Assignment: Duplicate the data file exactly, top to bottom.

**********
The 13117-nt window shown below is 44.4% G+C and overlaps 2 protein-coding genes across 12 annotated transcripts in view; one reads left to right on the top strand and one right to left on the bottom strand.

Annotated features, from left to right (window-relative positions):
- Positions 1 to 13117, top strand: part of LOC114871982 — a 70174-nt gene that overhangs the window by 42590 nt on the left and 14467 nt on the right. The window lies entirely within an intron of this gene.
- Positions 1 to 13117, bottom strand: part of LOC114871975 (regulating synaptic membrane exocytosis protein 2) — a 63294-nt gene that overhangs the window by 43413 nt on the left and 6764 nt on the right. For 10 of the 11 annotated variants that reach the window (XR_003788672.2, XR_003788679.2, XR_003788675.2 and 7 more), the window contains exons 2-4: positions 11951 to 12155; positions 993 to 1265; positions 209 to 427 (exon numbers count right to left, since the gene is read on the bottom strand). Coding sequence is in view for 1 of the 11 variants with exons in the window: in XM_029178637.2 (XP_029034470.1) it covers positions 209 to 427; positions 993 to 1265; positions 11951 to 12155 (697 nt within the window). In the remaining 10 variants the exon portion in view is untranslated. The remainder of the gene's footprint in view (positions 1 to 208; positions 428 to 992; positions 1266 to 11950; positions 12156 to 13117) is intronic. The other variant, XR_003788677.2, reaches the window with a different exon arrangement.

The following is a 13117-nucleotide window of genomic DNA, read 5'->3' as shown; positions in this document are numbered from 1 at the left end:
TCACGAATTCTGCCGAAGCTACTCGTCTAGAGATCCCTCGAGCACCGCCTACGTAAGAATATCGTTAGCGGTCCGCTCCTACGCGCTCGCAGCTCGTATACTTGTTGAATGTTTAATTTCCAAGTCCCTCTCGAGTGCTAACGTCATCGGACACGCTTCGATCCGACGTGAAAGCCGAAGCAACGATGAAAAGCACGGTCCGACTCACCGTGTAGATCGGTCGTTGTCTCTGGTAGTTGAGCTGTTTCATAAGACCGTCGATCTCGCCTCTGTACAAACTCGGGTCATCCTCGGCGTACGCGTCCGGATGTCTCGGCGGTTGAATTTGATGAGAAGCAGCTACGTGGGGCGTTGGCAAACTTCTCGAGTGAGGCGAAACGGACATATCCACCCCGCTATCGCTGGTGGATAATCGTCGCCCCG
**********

The 13117-nt window shown below is 44.4% G+C and overlaps 2 protein-coding genes across 12 annotated transcripts in view; one reads left to right on the top strand and one right to left on the bottom strand.

Annotated features, from left to right (window-relative positions):
- Positions 1 to 13117, top strand: part of LOC114871982 — a 70174-nt gene that overhangs the window by 42590 nt on the left and 14467 nt on the right. The window lies entirely within an intron of this gene.
- Positions 1 to 13117, bottom strand: part of LOC114871975 (regulating synaptic membrane exocytosis protein 2) — a 63294-nt gene that overhangs the window by 43413 nt on the left and 6764 nt on the right. For 10 of the 11 annotated variants that reach the window (XR_003788672.2, XR_003788679.2, XR_003788675.2 and 7 more), the window contains exons 2-4: positions 11951 to 12155; positions 993 to 1265; positions 209 to 427 (exon numbers count right to left, since the gene is read on the bottom strand). Coding sequence is in view for 1 of the 11 variants with exons in the window: in XM_029178637.2 (XP_029034470.1) it covers positions 209 to 427; positions 993 to 1265; positions 11951 to 12155 (697 nt within the window). In the remaining 10 variants the exon portion in view is untranslated. The remainder of the gene's footprint in view (positions 1 to 208; positions 428 to 992; positions 1266 to 11950; positions 12156 to 13117) is intronic. The other variant, XR_003788677.2, reaches the window with a different exon arrangement.

The following is a 13117-nucleotide window of genomic DNA, read 5'->3' as shown; positions in this document are numbered from 1 at the left end:
TCACGAATTCTGCCGAAGCTACTCGTCTAGAGATCCCTCGAGCACCGCCTACGTAAGAATATCGTTAGCGGTCCGCTCCTACGCGCTCGCAGCTCGTATACTTGTTGAATGTTTAATTTCCAAGTCCCTCTCGAGTGCTAACGTCATCGGACACGCTTCGATCCGACGTGAAAGCCGAAGCAACGATGAAAAGCACGGTCCGACTCACCGTGTAGATCGGTCGTTGTCTCTGGTAGTTGAGCTGTTTCATAAGACCGTCGATCTCGCCTCTGTACAAACTCGGGTCATCCTCGGCGTACGCGTCCGGATGTCTCGGCGGTTGAATTTGATGAGAAGCAGCTACGTGGGGCGTTGGCAAACTTCTCGAGTGAGGCGAAACGGACATATCCACCCCGCTATCGCTGGTGGATAATCGTCGCCCCG